I say that as if it should have been obvious to them, but I expect I am not alone in this room as a person who has resisted just such diversions in my life, even when I suspected they came from God. It’s one thing to accept being put on a third plane in the same day for one last short flight and another to have your direction changed forever.
It happens in small ways and large. We may be diverted by hospitable gestures or bureaucratic delays or dramatic dreams or sudden moments of clarity. We may respond casually or impulsively, after careful consideration or in utter frustration. But the important thing is realizing there has been a sign and taking it seriously.
After Hurricane Katrina hit in August 2005, I began to feel a compelling urge to go to the Gulf Coast and help. A friend I knew from an online group lived there, and that was part of it, but really the yearning came from such a deep place that I could describe it as nothing other than a calling. And so I waited for some sort of sign to confirm it, and about six weeks after the storm, she wrote about the need for clergy to come to the Gulf Coast and provide respite—not for her, but for her colleagues.
Now that I have been to her house after Christmas three years in a row, it feels like something I will do forever. I go to keep listening to those who suffered, to celebrate where things are better and to grieve in the places where more than two years later very little has been done. This year I rejoiced to cross the Bay St. Louis bridge, so famously destroyed by the storm, marveled at the now-paved Beach Boulevard there, but also saw how poor little Pass Christian, on the other side of the same bridge, looks as bad now as some places did on my first visit. I bought shoes at a place in Waveland once under water on the same day I puzzled at a world in which casinos bloom in Biloxi while some of the people who work in them are still withering in FEMA trailers.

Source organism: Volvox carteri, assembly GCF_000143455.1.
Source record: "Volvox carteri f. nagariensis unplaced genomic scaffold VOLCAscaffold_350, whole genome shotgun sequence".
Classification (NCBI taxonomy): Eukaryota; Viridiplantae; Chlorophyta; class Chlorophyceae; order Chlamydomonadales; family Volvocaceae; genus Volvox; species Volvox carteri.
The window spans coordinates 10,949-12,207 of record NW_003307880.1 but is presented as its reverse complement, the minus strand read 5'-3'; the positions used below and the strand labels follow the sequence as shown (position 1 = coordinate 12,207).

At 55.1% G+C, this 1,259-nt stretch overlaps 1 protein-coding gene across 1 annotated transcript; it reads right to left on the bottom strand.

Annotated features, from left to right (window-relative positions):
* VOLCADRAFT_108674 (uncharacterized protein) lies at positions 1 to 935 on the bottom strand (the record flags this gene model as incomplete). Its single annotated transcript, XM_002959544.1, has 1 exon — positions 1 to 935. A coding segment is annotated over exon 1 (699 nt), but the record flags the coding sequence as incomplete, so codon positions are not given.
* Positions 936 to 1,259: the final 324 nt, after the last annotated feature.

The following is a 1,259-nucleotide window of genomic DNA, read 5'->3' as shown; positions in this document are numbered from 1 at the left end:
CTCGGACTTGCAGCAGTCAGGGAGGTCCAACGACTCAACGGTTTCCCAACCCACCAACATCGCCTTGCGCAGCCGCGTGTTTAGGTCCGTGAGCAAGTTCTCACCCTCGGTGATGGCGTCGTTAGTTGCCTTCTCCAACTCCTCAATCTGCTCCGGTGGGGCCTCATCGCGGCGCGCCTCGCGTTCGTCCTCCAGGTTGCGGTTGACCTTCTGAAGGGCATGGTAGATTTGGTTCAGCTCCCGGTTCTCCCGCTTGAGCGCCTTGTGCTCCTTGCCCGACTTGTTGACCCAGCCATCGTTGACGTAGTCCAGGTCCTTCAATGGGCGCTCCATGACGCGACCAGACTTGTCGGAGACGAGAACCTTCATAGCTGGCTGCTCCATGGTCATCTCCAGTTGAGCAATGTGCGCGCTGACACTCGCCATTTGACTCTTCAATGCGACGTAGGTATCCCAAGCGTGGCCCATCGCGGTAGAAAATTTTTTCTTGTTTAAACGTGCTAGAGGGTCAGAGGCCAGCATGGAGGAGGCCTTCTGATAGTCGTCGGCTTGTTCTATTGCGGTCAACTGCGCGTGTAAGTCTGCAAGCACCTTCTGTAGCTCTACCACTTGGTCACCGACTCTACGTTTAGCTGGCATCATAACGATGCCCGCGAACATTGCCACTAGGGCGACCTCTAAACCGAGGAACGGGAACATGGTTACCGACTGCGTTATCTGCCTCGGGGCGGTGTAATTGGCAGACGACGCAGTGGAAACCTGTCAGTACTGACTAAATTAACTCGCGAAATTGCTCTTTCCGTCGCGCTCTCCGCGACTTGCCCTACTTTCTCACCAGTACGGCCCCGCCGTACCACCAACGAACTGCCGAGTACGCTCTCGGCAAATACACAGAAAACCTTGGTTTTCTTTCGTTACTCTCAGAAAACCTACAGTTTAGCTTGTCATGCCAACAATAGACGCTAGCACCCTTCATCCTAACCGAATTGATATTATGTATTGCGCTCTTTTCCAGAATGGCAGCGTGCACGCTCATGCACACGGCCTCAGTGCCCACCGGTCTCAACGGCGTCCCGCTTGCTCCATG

I stood on the deck of my friend’s house late one night and looked up at the stars with her. It is strange to say that the climate is kinder, when the ravages of a storm took me to be with her in the first place. But because it was, so much gentler than ours at this time of year, we stood outside, without coats, and we gazed up at the clear night sky.
What did the Wise Men see when they looked at their sky? They saw something so powerful and unusual that they set out on a journey of an unpredictable length to an unknown location, to see where the sign from the heavens might lead them. The country was not theirs, the religion was not theirs, but an expression of divine truth led the way, and they followed faithfully.
God was no more in the storm that devastated the Gulf Coast than in the actions of Herod, but an overwhelming human response to God’s diversions can be seen all over Mississippi and Louisiana in the actions of people who came to help, the people who read the signs and followed the star. If we pay attention, as they did, as the Wise Men did, we will find God always ready to divert us from the course of certainty in our own wisdom and assurance of our own righteousness and fear of our own limitations. If we open our minds and hearts, as they did, who knows where the road will take us?
(Image found here.)